It was a normal dash down to my basement to retrieve something I had stored there.  But my eye was caught by a crack in the foundation wall that had clearly widened since the last time I saw it.  What happened next in my brain is comical – looking back on it.  It went something like this:

  • “Oh, no!  That crack is getting bigger.
  • When we bought this house there was some concern that the foundation was curving in a little too much, but it still passed inspection.
  • It’s probably moved so much now that it can’t be repaired.
  • This house won’t be of any value any more.
  • This is our largest investment and asset.
  • If it’s worth nothing at all, we’ll be destitute.”

And my brain further offered the image of myself as a bag lady.

What had been a normal day suddenly became a worrisome day.  Fortunately, my mindfulness training kicked in, and I stepped back to “watch” the story I was telling myself.  I was able to realize it was a STORY my brain was telling, based on its tendency to try to protect me by warning me about the worst that I should prepare to handle.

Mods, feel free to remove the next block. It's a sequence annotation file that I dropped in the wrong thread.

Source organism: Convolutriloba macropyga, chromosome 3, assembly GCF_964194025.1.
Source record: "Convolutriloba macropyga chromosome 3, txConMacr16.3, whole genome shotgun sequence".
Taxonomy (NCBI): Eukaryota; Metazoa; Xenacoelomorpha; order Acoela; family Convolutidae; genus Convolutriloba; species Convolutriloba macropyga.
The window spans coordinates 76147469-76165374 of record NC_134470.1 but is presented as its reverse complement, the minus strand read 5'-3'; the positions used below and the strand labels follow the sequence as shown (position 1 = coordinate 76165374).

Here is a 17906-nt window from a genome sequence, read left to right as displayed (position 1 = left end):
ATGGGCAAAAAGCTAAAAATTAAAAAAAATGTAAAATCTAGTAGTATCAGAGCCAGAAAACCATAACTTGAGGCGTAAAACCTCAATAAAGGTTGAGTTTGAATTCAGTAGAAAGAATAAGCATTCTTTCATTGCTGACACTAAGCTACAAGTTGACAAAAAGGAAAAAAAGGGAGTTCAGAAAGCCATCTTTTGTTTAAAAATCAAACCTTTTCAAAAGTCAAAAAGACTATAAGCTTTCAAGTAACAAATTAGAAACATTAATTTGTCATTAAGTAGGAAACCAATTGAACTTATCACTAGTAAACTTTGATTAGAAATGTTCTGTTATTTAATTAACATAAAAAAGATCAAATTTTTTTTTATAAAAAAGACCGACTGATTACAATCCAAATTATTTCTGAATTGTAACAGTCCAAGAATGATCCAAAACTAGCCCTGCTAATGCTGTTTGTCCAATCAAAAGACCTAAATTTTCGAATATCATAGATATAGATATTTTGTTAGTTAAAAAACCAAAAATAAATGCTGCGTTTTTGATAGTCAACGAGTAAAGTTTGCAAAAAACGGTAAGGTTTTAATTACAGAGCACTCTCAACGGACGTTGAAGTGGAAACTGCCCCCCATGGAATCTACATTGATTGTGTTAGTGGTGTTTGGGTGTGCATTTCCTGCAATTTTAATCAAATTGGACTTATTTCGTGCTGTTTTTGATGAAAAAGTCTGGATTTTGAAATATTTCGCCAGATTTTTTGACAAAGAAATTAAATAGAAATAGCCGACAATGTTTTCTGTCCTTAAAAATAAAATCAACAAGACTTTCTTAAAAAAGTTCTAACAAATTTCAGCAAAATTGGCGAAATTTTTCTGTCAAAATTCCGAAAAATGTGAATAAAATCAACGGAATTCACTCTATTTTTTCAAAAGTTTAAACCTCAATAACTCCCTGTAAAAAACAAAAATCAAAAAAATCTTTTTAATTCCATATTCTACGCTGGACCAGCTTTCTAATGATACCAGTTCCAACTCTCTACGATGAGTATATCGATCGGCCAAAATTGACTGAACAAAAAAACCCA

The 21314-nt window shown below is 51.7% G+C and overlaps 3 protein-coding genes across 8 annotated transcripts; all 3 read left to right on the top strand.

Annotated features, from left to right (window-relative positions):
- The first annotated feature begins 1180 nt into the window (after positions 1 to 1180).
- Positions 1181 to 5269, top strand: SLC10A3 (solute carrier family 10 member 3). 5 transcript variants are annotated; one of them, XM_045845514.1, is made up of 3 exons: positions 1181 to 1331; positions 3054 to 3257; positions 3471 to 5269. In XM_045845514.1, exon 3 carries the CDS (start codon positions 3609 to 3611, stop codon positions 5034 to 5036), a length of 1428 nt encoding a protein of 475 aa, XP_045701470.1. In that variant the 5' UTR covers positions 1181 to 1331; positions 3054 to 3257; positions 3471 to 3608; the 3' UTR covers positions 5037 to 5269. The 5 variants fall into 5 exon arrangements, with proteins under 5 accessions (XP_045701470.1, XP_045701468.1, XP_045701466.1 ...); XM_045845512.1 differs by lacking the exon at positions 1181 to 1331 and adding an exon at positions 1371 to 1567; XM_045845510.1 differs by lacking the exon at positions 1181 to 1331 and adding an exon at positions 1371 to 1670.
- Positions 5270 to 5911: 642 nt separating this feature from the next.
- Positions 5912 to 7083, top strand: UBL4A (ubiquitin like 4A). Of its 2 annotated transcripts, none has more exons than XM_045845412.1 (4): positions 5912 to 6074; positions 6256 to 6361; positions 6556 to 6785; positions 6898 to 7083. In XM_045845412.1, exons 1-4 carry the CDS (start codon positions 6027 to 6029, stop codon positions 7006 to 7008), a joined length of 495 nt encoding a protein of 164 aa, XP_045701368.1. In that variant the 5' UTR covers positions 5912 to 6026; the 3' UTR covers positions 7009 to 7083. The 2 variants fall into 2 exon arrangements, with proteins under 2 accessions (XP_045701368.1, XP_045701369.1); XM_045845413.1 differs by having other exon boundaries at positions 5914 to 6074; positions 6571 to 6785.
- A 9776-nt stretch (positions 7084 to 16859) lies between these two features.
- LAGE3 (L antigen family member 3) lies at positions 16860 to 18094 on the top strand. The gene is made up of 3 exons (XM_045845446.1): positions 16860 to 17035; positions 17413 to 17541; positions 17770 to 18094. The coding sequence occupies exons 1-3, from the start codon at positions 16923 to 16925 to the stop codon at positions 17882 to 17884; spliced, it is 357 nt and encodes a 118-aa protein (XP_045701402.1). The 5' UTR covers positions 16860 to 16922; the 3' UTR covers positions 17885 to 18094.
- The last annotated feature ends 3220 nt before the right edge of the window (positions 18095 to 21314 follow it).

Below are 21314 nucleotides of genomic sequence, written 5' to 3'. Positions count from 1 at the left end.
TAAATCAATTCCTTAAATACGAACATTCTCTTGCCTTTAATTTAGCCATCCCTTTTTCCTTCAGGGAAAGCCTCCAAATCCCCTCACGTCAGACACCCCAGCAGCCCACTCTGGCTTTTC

As I recognized it was a story, and perhaps not the truth, I was able to “check” some of the story lines:  Perhaps the crack hadn’t widened that much; perhaps it could be easily repaired, George and I always find ways to handle whatever comes up, etc.  I noticed that these less reactive ideas didn’t lessen my resolve to see if repairs needed to be done, but they did allow me to smile at my brain’s reactivity.  I could then remind myself that regardless of what happened, as the Christian mystic Julian of Norwich realized while in prayer, “All shall be well.”

I am grateful that mindfulness has saved me from many days and hours of wasted worry.

Now – about what happened with that basement wall crack – stay tuned for another story another time . . .

© Copyright 2013 Marlene Wine-Chase

 

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